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I would want to try to achieve this kind of animation but i am not sure how to proceed. what i am interested in is the "follow path of the hair particles"

Any help or advice on how to proceed would be awesome!
Full animation: https://www.instagram.com/p/BsJ05RWHBV8/

enter image description here

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  • $\begingroup$ Hello :). What have you tried so far and where exactly are you stuck? $\endgroup$ Oct 26 '20 at 13:22
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You can do this easily using Falloff Tracer node. Falloff Tracer is available on Animation Nodes + Extra Nodes addon.

enter image description here

enter image description here

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  • $\begingroup$ Awesome!! I am really new to animation nodes and I am having a hard time to understand how to put it all together. $\endgroup$ Oct 28 '20 at 10:32
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Particle Instance Modifier might be your friend. I used it once to make water droplets fall down wet hair. It's hard to see because the droplets are a little too transparent and the GIF is really bad quality, but they're there!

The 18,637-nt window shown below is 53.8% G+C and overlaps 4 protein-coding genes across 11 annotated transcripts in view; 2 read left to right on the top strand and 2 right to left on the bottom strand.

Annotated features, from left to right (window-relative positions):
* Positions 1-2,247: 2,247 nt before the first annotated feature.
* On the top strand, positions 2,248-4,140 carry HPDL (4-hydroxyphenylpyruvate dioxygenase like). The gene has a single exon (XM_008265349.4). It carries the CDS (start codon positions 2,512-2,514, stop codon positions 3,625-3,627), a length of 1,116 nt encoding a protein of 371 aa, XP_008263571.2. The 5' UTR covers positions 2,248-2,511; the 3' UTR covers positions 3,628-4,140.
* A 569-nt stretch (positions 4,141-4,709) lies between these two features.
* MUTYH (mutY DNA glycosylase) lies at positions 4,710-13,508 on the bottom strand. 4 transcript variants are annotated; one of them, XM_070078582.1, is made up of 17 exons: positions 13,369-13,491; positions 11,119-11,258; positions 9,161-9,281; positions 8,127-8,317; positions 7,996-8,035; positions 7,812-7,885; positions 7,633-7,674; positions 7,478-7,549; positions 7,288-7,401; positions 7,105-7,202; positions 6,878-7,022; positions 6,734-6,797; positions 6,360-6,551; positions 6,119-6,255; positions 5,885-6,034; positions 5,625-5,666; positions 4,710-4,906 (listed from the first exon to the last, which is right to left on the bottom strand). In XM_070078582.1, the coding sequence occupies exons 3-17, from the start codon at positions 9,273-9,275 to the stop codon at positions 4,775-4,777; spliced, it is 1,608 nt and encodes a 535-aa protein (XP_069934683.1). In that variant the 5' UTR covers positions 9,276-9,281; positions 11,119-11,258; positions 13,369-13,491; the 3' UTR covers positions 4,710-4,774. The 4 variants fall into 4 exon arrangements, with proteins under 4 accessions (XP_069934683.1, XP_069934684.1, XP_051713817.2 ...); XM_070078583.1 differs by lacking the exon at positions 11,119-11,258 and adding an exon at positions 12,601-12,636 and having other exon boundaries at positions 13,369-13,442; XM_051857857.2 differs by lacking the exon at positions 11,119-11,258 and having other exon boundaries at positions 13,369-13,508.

enter image description here

(see original complete HD video: https://youtu.be/1kSnauxiZqY). enter image description here

You tell your particles that they should sprout in the hair system of your choice, how many of them, and where along the hair shaft do they go - and you can animate any of these sliders (see how they move with the animation). They will stick to the hair even if it moves.

How it works: enter image description here

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One approach would be to model each hair as a separate curve (you could probably have a decent result with most of the curves being duplicates), adding a cylinder with curve deform modifier, setting the object origin to one end and then animating the scale of the object (along one axis). Similar approach would be to add an array modifier and animating the count. scale up scale down the mesh notice, that the mesh has to have a lot of loopcuts for this to work With the array modifier, it would look the same, just instead of animating the scale, you would animate the count and the mesh would be just really short cube (/cylinder) I would think there is better approach, but I am not sure what it is.

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